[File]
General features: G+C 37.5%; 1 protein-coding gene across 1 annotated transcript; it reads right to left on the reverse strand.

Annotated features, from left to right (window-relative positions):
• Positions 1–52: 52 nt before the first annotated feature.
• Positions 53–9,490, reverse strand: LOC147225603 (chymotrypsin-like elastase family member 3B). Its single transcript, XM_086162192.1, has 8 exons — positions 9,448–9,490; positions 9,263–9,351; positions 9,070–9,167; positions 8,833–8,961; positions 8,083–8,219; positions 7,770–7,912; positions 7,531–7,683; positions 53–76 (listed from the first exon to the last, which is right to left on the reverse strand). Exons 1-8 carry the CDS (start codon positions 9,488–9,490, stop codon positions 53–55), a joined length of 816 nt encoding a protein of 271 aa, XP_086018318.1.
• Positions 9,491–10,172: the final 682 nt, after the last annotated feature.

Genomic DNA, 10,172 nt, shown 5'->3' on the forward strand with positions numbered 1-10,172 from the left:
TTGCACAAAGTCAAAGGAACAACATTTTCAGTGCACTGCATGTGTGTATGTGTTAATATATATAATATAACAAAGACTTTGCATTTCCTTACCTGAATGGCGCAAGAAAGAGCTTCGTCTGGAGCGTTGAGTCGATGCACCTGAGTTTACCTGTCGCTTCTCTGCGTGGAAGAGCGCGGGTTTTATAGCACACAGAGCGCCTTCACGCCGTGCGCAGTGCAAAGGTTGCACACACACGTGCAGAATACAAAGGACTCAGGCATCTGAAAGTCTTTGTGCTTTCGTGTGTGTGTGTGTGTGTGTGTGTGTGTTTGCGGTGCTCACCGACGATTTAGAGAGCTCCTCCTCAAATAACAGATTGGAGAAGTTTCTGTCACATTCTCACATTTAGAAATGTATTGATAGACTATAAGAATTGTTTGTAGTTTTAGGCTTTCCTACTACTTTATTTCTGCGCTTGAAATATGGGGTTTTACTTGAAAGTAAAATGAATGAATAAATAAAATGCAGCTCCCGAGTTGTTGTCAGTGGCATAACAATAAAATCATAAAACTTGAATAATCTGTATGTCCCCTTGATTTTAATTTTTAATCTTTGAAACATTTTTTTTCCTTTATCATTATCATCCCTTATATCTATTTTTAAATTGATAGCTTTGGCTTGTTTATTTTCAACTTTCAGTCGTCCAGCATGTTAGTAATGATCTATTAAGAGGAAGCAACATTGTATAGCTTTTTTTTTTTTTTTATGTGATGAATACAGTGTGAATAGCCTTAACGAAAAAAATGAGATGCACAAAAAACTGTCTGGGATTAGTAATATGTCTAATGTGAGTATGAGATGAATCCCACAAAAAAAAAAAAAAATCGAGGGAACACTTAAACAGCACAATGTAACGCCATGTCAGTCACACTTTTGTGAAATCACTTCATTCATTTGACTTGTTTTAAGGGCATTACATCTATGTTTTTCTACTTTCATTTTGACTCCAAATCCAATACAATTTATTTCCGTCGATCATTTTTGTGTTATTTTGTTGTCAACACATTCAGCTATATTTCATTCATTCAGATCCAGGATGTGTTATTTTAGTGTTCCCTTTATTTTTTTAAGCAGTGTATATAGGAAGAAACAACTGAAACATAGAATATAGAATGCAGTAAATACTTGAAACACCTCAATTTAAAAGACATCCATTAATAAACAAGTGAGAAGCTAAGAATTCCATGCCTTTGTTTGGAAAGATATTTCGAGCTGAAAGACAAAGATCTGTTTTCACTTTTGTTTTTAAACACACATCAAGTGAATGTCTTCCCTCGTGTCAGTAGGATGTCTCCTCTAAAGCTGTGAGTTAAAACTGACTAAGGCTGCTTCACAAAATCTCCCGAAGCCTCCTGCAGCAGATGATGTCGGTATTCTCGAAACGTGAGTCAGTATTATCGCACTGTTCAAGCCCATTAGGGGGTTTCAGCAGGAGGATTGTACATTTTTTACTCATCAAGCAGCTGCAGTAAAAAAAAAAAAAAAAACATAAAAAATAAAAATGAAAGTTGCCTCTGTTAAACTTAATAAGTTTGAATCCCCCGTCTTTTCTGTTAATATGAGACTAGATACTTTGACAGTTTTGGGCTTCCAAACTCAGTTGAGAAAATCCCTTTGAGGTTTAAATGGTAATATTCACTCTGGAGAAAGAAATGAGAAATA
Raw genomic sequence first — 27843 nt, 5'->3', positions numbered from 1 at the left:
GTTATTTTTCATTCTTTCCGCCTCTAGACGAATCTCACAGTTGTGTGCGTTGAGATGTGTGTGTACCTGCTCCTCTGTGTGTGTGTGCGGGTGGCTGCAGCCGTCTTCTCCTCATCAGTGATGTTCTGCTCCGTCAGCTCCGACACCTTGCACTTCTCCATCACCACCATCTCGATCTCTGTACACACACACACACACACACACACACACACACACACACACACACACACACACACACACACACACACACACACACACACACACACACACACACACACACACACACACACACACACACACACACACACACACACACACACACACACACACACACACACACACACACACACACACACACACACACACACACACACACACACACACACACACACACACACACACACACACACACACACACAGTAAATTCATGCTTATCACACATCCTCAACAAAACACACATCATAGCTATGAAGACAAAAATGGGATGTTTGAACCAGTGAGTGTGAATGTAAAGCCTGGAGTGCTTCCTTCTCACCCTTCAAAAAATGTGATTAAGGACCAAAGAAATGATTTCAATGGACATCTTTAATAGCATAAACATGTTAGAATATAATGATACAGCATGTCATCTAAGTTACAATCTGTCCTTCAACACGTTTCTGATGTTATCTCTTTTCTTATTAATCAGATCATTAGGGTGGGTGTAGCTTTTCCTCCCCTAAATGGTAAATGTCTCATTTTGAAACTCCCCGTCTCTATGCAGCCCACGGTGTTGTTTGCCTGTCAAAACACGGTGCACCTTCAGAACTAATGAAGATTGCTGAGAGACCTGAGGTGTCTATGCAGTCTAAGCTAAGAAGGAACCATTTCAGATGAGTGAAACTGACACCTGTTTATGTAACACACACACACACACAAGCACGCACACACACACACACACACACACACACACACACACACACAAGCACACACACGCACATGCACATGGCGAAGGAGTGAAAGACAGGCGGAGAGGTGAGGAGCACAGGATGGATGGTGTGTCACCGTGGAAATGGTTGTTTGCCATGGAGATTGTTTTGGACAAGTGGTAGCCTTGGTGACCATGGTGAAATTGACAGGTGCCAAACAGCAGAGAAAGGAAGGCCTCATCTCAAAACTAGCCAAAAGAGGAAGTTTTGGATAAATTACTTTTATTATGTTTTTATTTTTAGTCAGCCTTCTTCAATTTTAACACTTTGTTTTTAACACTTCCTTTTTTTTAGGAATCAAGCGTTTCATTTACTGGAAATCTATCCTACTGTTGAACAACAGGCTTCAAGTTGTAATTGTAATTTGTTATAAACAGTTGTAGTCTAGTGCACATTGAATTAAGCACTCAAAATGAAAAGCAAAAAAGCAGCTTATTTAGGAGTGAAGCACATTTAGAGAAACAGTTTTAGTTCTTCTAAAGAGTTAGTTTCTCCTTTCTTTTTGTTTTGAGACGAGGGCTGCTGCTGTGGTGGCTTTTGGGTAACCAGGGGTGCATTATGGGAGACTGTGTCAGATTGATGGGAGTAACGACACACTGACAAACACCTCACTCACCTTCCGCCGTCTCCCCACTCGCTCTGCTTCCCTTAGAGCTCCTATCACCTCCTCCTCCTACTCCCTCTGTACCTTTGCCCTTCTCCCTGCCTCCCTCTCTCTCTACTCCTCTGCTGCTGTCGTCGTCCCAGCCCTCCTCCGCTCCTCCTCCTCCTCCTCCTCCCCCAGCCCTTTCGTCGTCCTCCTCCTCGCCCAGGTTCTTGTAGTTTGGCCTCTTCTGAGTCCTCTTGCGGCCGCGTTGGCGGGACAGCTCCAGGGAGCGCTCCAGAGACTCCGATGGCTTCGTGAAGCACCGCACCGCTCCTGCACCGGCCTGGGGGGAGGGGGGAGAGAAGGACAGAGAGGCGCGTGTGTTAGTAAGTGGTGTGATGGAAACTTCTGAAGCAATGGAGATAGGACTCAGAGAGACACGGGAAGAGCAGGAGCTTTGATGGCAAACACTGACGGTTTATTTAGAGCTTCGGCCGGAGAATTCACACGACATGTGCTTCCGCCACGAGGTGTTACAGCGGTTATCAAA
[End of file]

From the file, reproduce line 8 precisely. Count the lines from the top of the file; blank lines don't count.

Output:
Raw genomic sequence first — 27843 nt, 5'->3', positions numbered from 1 at the left: